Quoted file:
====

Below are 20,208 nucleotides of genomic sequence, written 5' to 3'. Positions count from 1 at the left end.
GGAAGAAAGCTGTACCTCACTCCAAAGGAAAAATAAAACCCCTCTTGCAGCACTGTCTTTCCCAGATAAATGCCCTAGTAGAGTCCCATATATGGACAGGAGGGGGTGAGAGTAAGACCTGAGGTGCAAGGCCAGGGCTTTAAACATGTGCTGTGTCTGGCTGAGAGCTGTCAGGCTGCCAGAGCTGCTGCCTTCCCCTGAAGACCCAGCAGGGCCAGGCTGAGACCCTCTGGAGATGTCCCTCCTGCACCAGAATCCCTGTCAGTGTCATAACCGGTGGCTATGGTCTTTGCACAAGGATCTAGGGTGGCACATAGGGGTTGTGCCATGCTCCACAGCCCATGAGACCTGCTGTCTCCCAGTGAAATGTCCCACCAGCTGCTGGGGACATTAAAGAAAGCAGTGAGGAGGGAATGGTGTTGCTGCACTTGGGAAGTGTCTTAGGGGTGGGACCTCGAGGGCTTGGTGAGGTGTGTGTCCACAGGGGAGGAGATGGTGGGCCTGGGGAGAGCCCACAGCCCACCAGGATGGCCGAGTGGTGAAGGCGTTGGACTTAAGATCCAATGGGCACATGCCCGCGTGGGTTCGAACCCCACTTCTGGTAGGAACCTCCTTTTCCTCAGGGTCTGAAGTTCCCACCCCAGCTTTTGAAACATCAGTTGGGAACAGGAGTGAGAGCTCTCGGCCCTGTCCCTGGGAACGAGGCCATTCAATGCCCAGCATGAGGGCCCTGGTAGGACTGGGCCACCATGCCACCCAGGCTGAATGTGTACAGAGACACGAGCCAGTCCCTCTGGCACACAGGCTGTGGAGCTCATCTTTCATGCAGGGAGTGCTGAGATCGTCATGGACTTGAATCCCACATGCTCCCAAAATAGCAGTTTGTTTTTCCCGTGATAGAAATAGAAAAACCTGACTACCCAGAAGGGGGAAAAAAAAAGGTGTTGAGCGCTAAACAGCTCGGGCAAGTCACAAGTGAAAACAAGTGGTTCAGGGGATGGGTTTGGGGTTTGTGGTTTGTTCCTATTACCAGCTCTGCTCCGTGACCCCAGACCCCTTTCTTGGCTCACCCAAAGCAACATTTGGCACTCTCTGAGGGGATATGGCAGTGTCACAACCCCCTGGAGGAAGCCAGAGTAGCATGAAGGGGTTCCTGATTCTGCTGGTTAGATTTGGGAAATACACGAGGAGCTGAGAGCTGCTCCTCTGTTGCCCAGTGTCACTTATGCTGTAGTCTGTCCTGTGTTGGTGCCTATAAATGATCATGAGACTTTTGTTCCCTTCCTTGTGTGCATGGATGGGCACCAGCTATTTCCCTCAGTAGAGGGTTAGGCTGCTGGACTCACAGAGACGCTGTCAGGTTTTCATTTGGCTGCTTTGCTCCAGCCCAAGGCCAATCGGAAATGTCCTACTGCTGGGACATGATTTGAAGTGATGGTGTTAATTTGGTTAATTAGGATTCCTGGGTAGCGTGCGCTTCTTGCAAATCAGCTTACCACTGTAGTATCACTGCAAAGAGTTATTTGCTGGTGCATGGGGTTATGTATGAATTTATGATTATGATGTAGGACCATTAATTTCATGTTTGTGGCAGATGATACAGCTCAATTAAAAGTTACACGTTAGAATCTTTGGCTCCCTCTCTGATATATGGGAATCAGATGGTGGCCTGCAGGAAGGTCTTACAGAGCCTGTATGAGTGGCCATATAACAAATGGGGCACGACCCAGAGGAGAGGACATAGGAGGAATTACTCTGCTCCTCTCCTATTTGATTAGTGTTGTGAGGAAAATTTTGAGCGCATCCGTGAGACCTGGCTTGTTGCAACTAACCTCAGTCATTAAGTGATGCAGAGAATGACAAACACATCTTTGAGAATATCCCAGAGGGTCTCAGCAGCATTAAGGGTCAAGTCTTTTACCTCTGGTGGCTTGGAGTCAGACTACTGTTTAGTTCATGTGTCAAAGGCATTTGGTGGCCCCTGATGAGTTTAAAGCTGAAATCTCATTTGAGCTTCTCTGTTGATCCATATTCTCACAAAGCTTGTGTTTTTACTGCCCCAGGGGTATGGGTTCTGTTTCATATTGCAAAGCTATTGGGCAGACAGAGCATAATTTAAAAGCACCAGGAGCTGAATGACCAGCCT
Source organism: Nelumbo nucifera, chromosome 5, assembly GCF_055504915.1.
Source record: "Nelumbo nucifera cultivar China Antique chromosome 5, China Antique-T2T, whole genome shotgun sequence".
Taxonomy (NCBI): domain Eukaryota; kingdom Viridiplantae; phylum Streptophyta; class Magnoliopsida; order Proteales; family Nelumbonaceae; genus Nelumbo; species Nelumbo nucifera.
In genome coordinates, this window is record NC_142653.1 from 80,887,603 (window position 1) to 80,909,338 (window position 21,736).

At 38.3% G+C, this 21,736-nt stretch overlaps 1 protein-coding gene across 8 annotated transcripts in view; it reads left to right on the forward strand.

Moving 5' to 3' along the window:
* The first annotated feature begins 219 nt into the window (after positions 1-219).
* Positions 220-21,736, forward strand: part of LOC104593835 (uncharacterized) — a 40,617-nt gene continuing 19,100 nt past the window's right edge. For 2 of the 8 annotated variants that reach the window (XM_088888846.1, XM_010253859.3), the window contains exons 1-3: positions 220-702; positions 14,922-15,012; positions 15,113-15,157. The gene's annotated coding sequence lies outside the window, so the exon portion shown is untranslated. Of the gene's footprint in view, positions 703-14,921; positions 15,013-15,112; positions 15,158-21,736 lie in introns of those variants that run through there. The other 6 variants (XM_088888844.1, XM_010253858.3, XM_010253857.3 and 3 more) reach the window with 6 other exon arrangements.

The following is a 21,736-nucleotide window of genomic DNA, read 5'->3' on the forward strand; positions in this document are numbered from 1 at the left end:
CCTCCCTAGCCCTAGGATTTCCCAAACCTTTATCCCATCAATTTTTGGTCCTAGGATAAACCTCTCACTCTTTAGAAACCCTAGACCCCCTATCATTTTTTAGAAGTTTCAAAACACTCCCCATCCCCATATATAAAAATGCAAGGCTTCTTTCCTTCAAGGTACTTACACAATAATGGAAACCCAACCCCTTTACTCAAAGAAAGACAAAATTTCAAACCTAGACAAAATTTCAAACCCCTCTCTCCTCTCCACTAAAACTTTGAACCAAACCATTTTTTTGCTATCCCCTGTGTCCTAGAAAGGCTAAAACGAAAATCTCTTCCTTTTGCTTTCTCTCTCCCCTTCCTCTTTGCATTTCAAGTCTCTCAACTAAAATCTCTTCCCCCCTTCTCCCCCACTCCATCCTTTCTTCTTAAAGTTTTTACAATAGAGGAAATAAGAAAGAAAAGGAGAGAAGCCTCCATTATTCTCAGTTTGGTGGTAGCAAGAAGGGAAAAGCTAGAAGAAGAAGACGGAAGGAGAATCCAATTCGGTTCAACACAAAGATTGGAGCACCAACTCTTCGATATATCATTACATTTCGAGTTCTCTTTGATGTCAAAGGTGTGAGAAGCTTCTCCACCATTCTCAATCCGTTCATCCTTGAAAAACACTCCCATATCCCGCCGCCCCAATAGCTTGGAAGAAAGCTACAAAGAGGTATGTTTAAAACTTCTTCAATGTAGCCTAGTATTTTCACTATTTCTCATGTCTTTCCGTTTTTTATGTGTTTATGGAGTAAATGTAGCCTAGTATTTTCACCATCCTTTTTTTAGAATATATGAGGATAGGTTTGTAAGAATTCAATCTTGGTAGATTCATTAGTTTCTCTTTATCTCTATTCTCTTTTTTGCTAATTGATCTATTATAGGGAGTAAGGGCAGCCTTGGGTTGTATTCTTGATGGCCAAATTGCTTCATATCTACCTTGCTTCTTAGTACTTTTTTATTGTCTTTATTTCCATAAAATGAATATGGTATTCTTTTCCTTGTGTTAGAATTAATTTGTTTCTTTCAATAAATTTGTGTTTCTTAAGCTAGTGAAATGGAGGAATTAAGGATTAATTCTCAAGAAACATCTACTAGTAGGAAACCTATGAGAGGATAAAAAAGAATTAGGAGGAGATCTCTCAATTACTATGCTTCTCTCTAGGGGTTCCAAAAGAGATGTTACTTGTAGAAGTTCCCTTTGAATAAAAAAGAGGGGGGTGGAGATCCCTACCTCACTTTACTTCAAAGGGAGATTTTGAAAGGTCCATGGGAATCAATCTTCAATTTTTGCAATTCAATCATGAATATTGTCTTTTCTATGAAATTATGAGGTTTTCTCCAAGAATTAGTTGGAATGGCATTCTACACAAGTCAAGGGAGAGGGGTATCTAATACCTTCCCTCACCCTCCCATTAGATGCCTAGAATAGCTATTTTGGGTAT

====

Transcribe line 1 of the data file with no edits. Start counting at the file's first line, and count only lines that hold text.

Below are 20,208 nucleotides of genomic sequence, written 5' to 3'. Positions count from 1 at the left end.